WHEREAS the institution of policing requires fundamental reform, that has been unattainable until recent nationwide demonstrations.

WHEREAS America will never heal as a nation until we reconcile with the past injustice of chattel slavery, legal/systemic segregation, and the legacy of white supremacy.

BE IT RESOLVED that the Genesee County Democratic Party:

-Stands in solidarity with the Black Lives Matter movement.

-Believes that all lives cannot matter, until black lives matter.

-Supports new policies that:

  • enable Police Departments to be held liable to victims of police brutality or infringement of civil rights and liberties.
  • create a process that roots out white supremacy and corruption within the ranks of police.
  • create strict criminal sanctions for those who are convicted of police brutality and discrimination, thus holding officers accountable for excessive force.
  • expand and increase funding for social services that address many of the issues police are dispatched to address; such as mental health crises, housing instability, domestic violence, food instability, and other critical social needs.
  • de-militarize police departments, as these tools of war have no place in the policing of communities and these funding resources could be better utilized in other areas conducive to the public’s well-being.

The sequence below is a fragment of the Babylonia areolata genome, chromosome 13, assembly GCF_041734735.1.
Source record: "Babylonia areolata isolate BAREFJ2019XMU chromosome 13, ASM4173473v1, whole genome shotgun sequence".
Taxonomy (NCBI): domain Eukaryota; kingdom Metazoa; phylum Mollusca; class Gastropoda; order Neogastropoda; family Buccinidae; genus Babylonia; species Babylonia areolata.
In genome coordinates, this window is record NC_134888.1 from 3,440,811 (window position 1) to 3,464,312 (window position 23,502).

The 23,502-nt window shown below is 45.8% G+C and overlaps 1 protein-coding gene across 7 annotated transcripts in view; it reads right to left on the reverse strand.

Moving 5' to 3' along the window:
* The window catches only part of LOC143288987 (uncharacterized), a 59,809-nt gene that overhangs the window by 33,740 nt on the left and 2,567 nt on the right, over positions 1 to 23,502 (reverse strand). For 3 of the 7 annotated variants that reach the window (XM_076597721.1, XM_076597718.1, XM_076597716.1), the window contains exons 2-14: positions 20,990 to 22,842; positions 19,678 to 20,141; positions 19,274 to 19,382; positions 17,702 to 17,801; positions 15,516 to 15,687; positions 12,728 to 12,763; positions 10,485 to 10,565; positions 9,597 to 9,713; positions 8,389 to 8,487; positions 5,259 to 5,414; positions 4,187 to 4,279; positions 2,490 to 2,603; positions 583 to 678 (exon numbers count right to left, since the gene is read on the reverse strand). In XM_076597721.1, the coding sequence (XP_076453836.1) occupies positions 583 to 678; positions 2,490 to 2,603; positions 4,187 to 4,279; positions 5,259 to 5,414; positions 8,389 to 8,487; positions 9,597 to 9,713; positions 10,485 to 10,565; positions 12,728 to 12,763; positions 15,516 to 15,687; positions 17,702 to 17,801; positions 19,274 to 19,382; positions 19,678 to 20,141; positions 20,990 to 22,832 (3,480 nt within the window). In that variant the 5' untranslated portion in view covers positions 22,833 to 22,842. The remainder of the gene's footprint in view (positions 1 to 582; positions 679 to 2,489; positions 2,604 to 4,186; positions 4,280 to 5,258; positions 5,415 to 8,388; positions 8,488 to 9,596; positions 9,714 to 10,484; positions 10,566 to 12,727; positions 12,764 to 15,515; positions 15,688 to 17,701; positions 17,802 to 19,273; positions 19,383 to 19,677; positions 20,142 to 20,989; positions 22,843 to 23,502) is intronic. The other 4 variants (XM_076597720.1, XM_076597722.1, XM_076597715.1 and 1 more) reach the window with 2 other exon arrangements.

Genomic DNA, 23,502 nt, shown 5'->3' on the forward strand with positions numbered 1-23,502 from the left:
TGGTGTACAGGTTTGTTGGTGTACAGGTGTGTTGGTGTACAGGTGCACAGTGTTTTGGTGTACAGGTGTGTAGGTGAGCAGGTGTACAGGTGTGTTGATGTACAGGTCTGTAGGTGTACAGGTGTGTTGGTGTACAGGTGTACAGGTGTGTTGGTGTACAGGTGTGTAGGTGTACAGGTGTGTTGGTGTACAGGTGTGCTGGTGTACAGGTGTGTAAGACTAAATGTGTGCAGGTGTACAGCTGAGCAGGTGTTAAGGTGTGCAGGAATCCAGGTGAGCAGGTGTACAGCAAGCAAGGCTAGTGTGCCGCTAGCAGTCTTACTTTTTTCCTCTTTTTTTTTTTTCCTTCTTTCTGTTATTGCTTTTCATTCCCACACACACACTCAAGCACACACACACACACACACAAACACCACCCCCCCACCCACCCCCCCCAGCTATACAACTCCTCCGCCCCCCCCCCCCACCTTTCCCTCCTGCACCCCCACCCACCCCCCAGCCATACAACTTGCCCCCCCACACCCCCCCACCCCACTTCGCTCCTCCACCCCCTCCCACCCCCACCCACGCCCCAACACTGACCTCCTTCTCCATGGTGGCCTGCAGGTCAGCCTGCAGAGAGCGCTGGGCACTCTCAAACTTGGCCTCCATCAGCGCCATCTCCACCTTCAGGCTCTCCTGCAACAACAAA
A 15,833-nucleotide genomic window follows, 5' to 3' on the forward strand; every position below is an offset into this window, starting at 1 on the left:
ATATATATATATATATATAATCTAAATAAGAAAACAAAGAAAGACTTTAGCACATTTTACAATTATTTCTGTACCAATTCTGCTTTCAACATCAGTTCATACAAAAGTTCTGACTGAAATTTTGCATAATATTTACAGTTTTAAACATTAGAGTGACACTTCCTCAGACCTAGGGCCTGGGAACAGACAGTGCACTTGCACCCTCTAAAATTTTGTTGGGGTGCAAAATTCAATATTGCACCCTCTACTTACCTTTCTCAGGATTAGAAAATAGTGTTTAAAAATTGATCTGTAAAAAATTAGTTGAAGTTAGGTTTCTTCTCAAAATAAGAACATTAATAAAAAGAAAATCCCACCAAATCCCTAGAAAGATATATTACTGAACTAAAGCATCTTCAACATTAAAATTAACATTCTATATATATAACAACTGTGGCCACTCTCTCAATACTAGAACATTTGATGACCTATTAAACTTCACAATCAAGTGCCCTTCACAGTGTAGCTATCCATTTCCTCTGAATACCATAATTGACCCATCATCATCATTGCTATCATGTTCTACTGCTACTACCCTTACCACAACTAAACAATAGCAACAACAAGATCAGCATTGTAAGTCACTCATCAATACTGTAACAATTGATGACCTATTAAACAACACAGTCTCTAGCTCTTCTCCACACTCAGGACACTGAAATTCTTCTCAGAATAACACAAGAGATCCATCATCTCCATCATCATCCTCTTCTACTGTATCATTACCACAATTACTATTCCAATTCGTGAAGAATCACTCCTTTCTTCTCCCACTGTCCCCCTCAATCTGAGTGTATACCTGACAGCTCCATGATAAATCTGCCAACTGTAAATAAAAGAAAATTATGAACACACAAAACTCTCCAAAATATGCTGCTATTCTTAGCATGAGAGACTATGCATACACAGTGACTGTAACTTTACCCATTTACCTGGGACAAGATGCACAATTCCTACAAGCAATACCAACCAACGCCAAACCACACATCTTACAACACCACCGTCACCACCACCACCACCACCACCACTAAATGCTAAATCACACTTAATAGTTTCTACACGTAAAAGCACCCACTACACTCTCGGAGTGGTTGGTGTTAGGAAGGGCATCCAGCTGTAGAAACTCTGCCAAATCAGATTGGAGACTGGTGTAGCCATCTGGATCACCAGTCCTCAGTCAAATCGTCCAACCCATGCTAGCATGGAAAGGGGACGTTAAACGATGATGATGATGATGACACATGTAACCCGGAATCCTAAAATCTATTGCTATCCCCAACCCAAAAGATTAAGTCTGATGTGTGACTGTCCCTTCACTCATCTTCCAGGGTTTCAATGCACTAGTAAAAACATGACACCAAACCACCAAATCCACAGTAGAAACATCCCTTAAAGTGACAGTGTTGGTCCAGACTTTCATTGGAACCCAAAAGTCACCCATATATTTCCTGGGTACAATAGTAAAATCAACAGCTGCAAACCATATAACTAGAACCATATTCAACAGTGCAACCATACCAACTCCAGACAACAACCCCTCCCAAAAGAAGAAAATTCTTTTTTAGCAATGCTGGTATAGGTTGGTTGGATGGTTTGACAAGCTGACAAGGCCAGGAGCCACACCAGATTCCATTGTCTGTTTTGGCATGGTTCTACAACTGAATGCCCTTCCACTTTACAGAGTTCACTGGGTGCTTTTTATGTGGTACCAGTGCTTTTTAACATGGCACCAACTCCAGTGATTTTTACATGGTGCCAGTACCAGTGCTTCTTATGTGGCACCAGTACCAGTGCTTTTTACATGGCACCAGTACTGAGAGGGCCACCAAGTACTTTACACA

• ban the use of tear gas, and other chemical respiratory irritants, as means of crowd control, as tear gas is banned in war by Geneva Convention standards and has no place in American policing.
  • require yearly independent psychological evaluations for all law enforcement officers.


The Genesee County Democratic Party calls for the following reforms in policing proposed by Governor Gretchen Whitmer, on June 29th, 2020:

  • Require independent investigations of all shootings and use of force that resulted in the death of unarmed civilians at the hands of law enforcement.
  • Ban chokeholds/windpipe blockage.
  • Further limit the use of no-knock warrants.
  • Require “duty to intervene” policies, which require other officers to intervene to prevent an observed use of excessive force by another officer.
  • Classify false, racially-motivated 911 calls as a hate crime.
  • Require in-service training for all licensed law enforcement officers to maintain licensure.
  • Authorize the Michigan Coalition of Law Enforcement Standards (MCOLES) to do the following:
    • Audit law enforcement agencies to ensure they are accurately reporting violations of law or improper use of force.
    • Establish penalties for agencies who don’t comply with reporting.
    • Direct the Michigan Department of Health and Human Services Mental Health Diversion Council to make recommendations on best practices and training for police departments when responding to situations involving persons with mental illnesses.
  • Provide incentive programs for law enforcement agencies to hire/retain officers who live where they work.
  • Require retention of disciplinary records resulting from violations of law or improper use of force.
  • Invest in programming in communities around the state that connect local police and community leaders to build relationships.
  • Invest in expanding existing community relationship programs to break down barriers between police and communities around the state.